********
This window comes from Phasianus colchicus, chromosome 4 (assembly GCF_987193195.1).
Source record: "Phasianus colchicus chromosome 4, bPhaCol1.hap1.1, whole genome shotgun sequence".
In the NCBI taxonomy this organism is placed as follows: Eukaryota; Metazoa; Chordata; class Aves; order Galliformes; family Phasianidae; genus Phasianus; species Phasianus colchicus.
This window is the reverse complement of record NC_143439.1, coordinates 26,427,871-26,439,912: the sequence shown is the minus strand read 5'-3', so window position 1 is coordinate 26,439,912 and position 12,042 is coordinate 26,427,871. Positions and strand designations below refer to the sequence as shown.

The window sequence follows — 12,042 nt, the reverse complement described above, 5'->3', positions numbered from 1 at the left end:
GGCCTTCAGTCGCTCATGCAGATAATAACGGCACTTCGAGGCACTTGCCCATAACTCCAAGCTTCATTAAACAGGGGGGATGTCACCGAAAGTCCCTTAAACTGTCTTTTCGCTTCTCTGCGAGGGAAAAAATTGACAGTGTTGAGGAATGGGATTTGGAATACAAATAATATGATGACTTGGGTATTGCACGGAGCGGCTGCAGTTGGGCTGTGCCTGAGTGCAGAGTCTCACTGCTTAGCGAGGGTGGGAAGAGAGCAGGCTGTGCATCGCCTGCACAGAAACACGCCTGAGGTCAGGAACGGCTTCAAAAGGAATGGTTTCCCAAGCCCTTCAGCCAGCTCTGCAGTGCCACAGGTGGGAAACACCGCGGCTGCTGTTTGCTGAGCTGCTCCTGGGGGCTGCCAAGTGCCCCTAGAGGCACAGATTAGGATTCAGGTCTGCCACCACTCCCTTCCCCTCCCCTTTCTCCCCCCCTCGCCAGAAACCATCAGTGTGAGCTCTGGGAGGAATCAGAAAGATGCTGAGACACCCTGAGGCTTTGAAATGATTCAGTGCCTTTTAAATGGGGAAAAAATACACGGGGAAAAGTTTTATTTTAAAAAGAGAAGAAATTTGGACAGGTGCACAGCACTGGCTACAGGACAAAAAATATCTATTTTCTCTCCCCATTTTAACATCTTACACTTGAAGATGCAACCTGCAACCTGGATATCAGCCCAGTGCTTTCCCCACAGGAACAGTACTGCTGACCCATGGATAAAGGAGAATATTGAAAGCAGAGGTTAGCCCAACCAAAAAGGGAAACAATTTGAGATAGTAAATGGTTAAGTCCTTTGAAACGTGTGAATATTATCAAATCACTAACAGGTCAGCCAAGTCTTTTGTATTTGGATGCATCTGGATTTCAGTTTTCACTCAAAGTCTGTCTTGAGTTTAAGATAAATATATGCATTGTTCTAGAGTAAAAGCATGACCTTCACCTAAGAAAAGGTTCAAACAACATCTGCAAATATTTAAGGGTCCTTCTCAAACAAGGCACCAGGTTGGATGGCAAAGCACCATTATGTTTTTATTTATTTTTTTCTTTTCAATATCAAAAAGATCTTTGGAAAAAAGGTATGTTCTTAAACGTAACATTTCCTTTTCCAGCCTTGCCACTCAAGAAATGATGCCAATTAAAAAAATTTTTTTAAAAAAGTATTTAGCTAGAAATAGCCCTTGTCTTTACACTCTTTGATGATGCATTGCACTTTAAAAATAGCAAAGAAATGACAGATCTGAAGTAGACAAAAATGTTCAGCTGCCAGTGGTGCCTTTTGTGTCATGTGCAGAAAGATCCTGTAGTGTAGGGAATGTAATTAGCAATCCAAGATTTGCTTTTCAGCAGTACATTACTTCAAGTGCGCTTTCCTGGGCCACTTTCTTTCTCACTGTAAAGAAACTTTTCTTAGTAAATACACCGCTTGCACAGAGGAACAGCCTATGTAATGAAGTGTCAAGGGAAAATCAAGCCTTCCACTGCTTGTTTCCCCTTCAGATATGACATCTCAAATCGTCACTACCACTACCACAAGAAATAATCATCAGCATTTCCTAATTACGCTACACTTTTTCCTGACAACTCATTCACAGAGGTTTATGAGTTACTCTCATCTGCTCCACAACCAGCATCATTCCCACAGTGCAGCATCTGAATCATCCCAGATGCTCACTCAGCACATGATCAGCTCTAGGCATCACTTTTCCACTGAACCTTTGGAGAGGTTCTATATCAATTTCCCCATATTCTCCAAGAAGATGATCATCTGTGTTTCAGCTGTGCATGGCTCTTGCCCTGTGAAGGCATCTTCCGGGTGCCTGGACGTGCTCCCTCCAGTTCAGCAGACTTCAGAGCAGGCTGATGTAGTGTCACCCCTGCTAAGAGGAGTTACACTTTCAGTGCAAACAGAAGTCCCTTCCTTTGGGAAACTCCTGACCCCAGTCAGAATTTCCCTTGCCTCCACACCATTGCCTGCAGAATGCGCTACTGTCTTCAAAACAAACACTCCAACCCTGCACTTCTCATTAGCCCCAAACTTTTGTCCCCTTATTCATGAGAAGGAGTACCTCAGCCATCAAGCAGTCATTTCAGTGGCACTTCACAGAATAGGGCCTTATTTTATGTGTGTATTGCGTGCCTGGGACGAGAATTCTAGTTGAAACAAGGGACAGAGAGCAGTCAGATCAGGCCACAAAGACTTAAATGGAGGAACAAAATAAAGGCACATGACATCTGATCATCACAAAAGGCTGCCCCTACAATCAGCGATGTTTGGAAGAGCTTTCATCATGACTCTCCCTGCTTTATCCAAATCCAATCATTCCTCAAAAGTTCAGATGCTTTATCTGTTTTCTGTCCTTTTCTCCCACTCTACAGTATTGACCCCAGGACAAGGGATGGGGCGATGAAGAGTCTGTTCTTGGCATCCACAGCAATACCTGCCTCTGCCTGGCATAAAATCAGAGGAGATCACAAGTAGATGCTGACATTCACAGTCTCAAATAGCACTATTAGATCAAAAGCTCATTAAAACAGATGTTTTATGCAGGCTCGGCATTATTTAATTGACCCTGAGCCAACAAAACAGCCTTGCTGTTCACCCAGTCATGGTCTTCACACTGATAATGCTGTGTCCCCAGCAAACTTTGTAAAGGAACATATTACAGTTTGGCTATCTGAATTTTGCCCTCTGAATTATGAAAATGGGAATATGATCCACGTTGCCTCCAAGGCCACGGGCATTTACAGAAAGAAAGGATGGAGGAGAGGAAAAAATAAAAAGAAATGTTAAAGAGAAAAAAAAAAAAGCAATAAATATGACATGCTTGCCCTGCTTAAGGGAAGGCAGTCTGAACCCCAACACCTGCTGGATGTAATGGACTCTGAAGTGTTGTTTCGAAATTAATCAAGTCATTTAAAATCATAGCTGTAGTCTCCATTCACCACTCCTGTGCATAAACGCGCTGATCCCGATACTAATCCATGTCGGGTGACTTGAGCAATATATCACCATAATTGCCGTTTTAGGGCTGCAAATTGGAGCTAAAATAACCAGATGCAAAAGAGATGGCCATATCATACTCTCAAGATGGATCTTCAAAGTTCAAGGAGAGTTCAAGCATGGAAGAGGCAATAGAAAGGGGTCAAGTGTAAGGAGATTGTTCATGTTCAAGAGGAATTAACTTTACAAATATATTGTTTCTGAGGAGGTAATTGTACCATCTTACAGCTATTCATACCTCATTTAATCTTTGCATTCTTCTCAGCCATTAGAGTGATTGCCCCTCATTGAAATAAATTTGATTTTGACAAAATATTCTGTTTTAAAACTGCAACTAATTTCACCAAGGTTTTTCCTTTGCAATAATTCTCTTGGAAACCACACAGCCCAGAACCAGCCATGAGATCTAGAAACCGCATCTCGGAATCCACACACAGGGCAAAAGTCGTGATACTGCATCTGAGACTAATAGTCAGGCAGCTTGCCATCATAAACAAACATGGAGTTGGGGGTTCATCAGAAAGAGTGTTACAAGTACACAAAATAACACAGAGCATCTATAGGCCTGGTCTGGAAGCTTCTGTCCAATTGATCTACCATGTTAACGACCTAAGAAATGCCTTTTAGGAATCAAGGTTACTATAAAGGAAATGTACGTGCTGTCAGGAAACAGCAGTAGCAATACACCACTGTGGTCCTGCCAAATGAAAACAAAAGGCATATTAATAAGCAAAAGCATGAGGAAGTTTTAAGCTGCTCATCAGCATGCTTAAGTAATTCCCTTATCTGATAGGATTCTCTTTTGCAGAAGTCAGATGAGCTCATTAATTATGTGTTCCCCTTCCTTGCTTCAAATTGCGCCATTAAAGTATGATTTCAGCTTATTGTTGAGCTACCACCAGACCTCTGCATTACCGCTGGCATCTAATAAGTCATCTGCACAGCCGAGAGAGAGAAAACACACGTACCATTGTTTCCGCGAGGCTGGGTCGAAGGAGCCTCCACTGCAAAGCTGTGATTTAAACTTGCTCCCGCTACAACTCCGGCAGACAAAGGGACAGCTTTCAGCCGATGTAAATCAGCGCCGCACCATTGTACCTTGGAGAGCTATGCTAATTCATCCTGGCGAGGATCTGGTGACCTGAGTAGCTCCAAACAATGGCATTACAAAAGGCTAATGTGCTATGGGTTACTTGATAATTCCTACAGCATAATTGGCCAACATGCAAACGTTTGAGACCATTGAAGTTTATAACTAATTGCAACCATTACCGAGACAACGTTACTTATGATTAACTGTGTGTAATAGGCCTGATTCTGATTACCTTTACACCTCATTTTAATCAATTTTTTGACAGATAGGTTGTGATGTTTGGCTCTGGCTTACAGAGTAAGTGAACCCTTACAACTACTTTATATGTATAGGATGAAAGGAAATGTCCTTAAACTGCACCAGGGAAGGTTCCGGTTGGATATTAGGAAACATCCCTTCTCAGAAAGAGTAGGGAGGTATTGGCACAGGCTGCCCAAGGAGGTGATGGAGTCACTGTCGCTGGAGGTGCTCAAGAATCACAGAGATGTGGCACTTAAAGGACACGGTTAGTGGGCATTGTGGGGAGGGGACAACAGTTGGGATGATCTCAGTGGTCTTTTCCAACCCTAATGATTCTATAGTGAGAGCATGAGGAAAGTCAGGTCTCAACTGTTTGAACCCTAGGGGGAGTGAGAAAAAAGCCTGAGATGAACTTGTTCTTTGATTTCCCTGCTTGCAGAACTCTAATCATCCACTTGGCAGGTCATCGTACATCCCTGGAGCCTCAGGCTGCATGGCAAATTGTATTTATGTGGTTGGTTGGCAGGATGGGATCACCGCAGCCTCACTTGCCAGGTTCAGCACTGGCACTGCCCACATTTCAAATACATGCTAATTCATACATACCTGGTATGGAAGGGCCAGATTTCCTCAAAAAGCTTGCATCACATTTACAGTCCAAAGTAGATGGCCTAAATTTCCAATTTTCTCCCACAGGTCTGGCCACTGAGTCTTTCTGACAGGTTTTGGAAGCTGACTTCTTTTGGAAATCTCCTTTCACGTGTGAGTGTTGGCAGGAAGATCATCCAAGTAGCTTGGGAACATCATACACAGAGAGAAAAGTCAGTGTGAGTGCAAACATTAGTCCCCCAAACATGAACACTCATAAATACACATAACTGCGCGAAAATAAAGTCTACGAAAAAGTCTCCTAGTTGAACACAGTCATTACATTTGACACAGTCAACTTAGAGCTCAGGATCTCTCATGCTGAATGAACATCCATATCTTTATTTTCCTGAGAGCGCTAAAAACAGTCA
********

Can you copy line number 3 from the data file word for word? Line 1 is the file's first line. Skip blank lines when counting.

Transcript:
In the NCBI taxonomy this organism is placed as follows: Eukaryota; Metazoa; Chordata; class Aves; order Galliformes; family Phasianidae; genus Phasianus; species Phasianus colchicus.